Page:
Airline Competition:

Barriers to Entry Continue in Some Domestic Markets

T-RCED-98-112: Published: Mar 5, 1998. Publicly Released: Mar 5, 1998.

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John H. Anderson, Jr
(202) 512-8024
contact@gao.gov

 

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GAO discussed the air service problems that some communities have experienced since the deregulation of the airline industry in 1978.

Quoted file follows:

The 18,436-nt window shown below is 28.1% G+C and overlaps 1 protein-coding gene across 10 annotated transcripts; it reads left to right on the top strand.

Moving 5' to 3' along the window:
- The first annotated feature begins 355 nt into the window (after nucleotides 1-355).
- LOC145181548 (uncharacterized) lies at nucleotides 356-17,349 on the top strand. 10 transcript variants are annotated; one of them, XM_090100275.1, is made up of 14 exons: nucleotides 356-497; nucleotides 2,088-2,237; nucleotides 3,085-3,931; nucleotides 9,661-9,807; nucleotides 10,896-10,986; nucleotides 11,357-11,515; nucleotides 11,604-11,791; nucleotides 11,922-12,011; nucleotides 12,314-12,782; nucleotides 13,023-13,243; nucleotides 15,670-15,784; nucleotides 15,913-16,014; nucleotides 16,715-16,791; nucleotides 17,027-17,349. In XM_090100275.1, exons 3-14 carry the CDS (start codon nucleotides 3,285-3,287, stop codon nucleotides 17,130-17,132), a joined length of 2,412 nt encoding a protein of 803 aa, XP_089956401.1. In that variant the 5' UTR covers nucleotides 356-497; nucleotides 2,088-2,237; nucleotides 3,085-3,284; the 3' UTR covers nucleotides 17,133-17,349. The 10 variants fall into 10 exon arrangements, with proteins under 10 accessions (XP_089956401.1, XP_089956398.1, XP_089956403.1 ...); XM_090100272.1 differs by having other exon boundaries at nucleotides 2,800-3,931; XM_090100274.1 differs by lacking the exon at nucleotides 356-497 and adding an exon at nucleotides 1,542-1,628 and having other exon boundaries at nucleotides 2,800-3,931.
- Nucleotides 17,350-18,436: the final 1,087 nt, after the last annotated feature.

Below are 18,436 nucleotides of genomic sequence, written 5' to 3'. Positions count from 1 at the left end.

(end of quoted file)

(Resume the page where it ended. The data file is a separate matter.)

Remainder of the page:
GAO noted that: (1) not all communities have benefited from airline deregulation; (2) certain airports--particularly those serving small and medium-sized communities in the East and upper Midwest--have experienced higher fares and poorer service since deregulation; (3) there are several reasons for the substantial regional differences in fare and service trends, including the dominance of routes to and from these airports by one or two traditional hub-and-spoke airlines and operating barriers, such as long-term exclusive-use gate leases at hub airports; (4) the more widespread entry of new airlines at airports in the West and Southwest since deregulation has stemmed largely from the greater economic growth in those regions as well as from the absence of dominant market positions of incumbent airlines and barriers to entry; (5) operating barriers continue to block entry at key airports and contribute to fare and service problems in the East and upper Midwest; (6) to minimize congestion and reduce flight delays, the Federal Aviation Administration has set limits since 1969 on the number of takeoffs or landings that can occur during certain periods of the day at four congested airports; (7) a few airlines control most of these slots at these airports, which limits new entrants; (8) in 1996 GAO reported that the vast majority of gates at six airports in the East and Upper Midwest were exclusively leased to usually one airline, making it very difficult to gain competitive access to these airports; (9) perimeter rules at two major airports limit the ability of airlines based in the West to compete at those airports; (10) these operating barriers, combined with certain marketing strategies by established carriers, have deterred new entrant airlines while fortifying established carriers dominance at key hubs in the East and upper Midwest; (11) increasing competition and improving air service at airports serving communities that have not benefited from deregulation will likely entail a range of federal, regional, local, and private-sector initiatives; (12) the Department of Transportation is undertaking several efforts to enhance competition; (13) recently proposed legislation would address several barriers to competition: slot controls, the perimeter rule, and predatory behavior by air carriers; (14) recent national and regional conferences exemplify efforts to pool available resources to focus on improving the airfares and quality of air service to such communities; and (15) other steps--such as improving the availability of gates--may also be needed to further ameliorate current competitive problems.

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